6- The Irishman never plunges into a juicy, thrilling story like The Departed. That kind of lock-in setup never happens. The film just plugs along. However, the meditative moments that draw the film to a close combine with the earlier highlights and better sequences to raise the whole into positive territory, if barely.

7- Captions are placed over characters who will meet a usually violent end, even though those characters have little or nothing to do with the story. They’re introduced on screen, with a note on their demise, and proceed to have no import.

8- The film’s only title presented on-screen (prior to end credits) is “I Heard You Paint Houses.” This is code for whacking those who need to be whacked. Again, if Scorsese had any sense of grandness we’d see intro titles. And why “I Heard You Paint Houses”?  Like that’s a big-time title. Of course there’s no intermission. We couldn’t even get titles.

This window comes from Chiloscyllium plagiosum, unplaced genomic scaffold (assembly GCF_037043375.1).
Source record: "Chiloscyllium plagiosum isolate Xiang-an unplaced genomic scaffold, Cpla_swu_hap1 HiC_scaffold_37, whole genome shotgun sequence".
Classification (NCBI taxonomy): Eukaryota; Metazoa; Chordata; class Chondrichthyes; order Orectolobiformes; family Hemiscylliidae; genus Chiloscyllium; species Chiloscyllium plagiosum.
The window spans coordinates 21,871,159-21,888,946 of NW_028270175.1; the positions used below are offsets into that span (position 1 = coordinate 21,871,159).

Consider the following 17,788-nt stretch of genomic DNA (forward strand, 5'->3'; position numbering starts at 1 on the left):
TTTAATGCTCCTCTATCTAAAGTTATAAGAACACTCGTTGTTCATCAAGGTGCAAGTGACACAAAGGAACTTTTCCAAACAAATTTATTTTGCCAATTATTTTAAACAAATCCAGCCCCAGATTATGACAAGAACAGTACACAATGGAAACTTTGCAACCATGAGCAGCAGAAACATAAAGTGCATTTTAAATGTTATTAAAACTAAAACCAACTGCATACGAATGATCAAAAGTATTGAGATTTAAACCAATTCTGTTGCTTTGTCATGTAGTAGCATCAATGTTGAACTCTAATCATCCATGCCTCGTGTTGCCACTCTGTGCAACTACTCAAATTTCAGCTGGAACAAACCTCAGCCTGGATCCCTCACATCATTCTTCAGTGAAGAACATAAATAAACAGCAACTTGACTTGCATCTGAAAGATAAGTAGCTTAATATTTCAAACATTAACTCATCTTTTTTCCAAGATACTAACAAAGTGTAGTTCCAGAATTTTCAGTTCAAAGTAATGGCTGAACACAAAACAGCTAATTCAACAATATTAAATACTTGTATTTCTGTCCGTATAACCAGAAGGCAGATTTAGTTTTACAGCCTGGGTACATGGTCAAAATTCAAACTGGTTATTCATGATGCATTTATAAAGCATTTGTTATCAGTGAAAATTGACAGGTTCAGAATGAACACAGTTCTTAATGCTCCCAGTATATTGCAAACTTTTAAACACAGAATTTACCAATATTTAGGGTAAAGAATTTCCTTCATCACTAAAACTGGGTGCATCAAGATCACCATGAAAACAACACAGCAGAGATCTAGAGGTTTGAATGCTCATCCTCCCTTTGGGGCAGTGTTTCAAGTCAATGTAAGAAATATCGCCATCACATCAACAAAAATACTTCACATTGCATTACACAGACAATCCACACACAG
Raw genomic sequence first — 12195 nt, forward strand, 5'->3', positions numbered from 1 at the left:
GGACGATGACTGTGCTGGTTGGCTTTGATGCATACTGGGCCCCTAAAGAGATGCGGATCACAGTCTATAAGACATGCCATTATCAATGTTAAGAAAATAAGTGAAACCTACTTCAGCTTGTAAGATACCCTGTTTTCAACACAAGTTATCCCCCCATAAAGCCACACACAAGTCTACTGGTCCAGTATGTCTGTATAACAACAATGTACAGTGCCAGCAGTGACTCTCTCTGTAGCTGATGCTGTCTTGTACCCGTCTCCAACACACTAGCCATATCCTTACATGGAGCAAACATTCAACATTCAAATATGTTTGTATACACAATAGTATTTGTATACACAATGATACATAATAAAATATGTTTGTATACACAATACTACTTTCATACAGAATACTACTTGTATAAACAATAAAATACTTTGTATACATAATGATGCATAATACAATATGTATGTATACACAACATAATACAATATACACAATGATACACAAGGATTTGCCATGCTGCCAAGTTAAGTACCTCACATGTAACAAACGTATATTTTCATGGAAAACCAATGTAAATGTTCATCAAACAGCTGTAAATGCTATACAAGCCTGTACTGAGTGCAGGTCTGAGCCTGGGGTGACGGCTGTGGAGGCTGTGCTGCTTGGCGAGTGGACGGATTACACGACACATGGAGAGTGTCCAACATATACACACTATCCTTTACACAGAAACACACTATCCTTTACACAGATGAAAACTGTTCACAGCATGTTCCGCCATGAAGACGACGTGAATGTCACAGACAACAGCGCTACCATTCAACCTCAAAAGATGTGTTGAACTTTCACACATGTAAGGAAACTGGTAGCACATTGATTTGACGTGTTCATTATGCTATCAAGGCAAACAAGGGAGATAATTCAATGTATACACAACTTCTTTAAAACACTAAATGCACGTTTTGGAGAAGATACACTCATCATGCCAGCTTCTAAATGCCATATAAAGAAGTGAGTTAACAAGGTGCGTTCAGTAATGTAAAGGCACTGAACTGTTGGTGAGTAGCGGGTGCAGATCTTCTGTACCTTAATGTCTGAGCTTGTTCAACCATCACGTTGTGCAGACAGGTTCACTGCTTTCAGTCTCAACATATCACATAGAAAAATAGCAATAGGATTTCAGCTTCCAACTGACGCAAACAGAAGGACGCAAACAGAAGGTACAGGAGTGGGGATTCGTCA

9- On Netflix. Back to point 1. There are big plot points, but the film just isn’t built in a way that lends itself to an intermission. Or maybe it does, if the desire were there. One may wonder if the film was built this way to make the theater-going experience as uncomfortable as possible. So that Netflix could make a point: how much better would this be to watch at home? Locally, in all of San Diego county, the only place showing the film was the Landmark Hillcrest, the local art house. Like a Scorsese film starring De Niro and Pacino is some kind of indie.

The Landmark features non-reclining seats that if anything are less comfortable than average. So I said if you can’t beat em, join em. I tried to stay with the film best I could, taking no break in the last 2 hours of the film. And, I admit it worked well to watch at home. Unlike Roma, there’s not a ton of long shots with detail that is missed on your home screen.

It would seem that this type of release will become more and more the norm. It’s a little sad. I give A24 grief now and then, but they, along with Fox Searchlight, Blumhouse and a couple other studios, are keeping the theater alive with movies other than Marvel and animated releases.